Are you considering a career change to work remotely?
While you probably won't miss waking up early, commuting in traffic, wearing stuffy business suits, or listening to your coworkers gossip, being a remote worker isn't all pajama parties and sleeping in.
In fact, it's just the opposite.
That's why I'll be sharing pro tips and answers to the biggest questions about how to work remotely in this guide.
We'll cover topics together such as:
- How to tell if remote work is right for you
- Where to find remote jobs
- Tools and skills you'll need for remote work
- How to set yourself up for success as a remote worker
If you learn remote work is your calling, I'll be sharing all the tips you need to start as a beginner -- including what working remotely really requires.
But before we get to all that, it's crucial to figure out exactly why you want to work remotely and if you have what it takes to be successful at it first.
4 questions to find out if you have the skills needed to work remotely
You don't want to jump ship from your current job only to learn remote work isn't right for you.
So that's why it's a smart idea to lay down a few foundational items first.
Write down the answers to these four questions and you'll have a better idea of where you stand as we move on:
1. Why do you want to work remotely?
This may be the hardest or easiest question depending on how long you've been thinking about remote work.
So ask yourself if you want to work remotely to ditch the downsides of a traditional office job (i.e., hectic commutes, distracting coworkers, Hawaiian shirt Friday, etc.) or because you envision a new way of life for yourself.
While remote workers usually have a flexible schedule and more time for family, side hustles, and exercise, it doesn't necessarily mean they put in fewer work hours, which brings us to the next question.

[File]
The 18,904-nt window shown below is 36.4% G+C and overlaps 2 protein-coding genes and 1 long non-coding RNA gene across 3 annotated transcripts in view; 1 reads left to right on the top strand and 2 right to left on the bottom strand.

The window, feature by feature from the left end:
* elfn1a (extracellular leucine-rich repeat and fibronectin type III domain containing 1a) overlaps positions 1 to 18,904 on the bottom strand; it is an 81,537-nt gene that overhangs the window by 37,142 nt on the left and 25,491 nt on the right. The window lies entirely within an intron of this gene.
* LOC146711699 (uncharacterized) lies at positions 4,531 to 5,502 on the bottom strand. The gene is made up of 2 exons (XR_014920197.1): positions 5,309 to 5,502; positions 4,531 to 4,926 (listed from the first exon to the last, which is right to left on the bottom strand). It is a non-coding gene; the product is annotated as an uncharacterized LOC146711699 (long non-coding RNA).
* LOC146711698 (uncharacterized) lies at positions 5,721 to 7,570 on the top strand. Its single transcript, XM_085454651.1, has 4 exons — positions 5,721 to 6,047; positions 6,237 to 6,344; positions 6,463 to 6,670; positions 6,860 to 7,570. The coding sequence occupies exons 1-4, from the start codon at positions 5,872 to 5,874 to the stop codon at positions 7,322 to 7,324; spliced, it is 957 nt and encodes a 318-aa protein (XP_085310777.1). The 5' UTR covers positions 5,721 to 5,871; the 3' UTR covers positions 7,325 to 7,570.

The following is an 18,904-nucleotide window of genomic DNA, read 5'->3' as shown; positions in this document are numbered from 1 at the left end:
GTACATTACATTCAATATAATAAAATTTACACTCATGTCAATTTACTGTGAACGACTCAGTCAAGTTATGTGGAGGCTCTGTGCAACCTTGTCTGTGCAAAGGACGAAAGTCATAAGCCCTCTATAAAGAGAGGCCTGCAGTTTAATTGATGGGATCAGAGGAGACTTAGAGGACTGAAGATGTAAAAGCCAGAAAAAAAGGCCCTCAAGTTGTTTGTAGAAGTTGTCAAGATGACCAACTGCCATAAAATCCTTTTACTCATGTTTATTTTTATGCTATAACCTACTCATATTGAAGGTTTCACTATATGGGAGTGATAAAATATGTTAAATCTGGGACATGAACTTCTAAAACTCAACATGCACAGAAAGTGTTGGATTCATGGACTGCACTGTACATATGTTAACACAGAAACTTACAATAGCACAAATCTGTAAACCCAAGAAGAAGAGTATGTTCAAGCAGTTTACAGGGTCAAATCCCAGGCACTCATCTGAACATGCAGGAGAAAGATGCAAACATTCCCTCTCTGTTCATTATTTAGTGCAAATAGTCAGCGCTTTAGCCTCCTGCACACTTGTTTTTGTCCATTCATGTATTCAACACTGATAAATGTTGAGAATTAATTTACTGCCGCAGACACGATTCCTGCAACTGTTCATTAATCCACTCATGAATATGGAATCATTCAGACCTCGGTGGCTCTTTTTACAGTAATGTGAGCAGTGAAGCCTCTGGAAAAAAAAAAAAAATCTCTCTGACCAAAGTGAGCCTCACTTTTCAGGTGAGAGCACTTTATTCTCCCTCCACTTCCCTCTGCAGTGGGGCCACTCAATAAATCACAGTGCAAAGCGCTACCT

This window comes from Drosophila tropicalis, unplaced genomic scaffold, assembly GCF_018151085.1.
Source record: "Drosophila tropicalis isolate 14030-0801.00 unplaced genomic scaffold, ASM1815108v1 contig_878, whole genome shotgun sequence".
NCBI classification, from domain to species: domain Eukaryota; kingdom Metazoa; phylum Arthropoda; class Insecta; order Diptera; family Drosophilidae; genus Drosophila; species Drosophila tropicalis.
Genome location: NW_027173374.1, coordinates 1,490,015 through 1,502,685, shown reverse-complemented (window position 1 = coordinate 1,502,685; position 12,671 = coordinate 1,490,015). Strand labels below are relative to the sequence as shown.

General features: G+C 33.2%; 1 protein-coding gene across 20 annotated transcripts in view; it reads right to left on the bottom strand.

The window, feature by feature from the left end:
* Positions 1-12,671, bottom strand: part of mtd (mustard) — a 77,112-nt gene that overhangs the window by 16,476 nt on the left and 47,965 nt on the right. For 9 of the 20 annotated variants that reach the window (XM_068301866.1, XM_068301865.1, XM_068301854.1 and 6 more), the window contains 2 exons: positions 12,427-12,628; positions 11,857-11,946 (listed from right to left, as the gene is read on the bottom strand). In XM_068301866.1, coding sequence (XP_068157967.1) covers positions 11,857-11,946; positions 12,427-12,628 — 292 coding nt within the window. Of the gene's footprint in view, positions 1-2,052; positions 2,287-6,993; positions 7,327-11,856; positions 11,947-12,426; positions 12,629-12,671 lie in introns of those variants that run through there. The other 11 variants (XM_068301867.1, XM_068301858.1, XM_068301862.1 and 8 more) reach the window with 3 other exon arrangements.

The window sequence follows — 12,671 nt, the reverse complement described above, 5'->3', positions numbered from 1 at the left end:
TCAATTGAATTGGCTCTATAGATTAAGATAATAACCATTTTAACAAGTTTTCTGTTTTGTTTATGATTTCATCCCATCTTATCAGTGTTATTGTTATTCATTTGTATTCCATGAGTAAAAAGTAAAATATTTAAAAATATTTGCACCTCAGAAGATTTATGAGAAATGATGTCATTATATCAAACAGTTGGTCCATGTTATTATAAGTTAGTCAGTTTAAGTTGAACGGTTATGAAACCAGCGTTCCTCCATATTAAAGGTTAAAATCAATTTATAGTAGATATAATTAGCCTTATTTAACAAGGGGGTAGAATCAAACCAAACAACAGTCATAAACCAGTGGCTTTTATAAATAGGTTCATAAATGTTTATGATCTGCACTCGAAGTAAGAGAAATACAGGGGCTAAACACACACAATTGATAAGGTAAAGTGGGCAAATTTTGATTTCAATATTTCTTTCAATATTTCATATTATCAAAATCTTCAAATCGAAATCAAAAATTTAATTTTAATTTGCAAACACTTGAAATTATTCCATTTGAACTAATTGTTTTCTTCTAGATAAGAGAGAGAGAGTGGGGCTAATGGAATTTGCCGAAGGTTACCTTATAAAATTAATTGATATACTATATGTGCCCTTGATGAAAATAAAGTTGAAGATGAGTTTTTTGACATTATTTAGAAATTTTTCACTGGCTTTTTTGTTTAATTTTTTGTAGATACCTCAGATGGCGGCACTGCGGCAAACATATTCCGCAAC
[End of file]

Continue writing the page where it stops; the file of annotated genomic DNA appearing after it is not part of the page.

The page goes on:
Want some more productivity tips?
Take your productivity to the next level with our comprehensive (and free) ebook!
2. Can you manage your workload on your own?
Working remotely requires just as much discipline -- if not more -- than a traditional 9-5 job.
That's because without a supervisor over your shoulder, the temptation to push off your work and scramble to complete it all before a due date becomes very real.
Not to mention you won't have your coworkers around to keep you in line or help you out.
3. Would you feel comfortable working alone all day, everyday?
While your coworkers may get on your nerves, many people find the transition to remote work to be very lonely.
So only you can predict how you'll feel about staying in touch with your coworkers remotely instead of conversing face-to-face everyday.
This is one skill many new remote workers have to develop on their own.
But you'll also need experience with different project management tools as well.
4. Do you have the skills and experience remote employers are looking for?
If you're not yet familiar or comfortable with these tools, it pays to level up your education and certifications before looking for remote work.
As you may have already experienced, it doesn't matter where you work in these fields which means more companies are turning to remote workers to fill these positions to help expand their talent pool.
So if you're looking to switch gears into these fields or you want to brush up or take your skills to the next level, consider taking design or development courses to strengthen or add to your skill set.
This simple step helps you stand out from other remote workers when applying to jobs and tells employers you can handle any role with ease -- even if it's your first time working remotely.
Your learned skills will also help your transition to remote work since you'll already be familiar with the tools everyone on the team is using.
Now that you know what it's going to take to work remotely, you may think you're ready to start sending off resumes.
But there's one more big point to consider before embarking on your remote job search.
Who do you really want to work remotely for?
There are two branches of remote work: those who freelance and those who work remotely for a company.
Working remotely for a company is different than working remotely and freelancing on your own.
As with any job, there are pros and cons to consider with each route:
Working remotely for a company means you'll still have the luxury of a steady paycheck and a consistent workload.
The only real challenges here become managing your time, avoiding distractions, and combating feeling isolated and lonely at times as you do your work outside of a traditional office setting.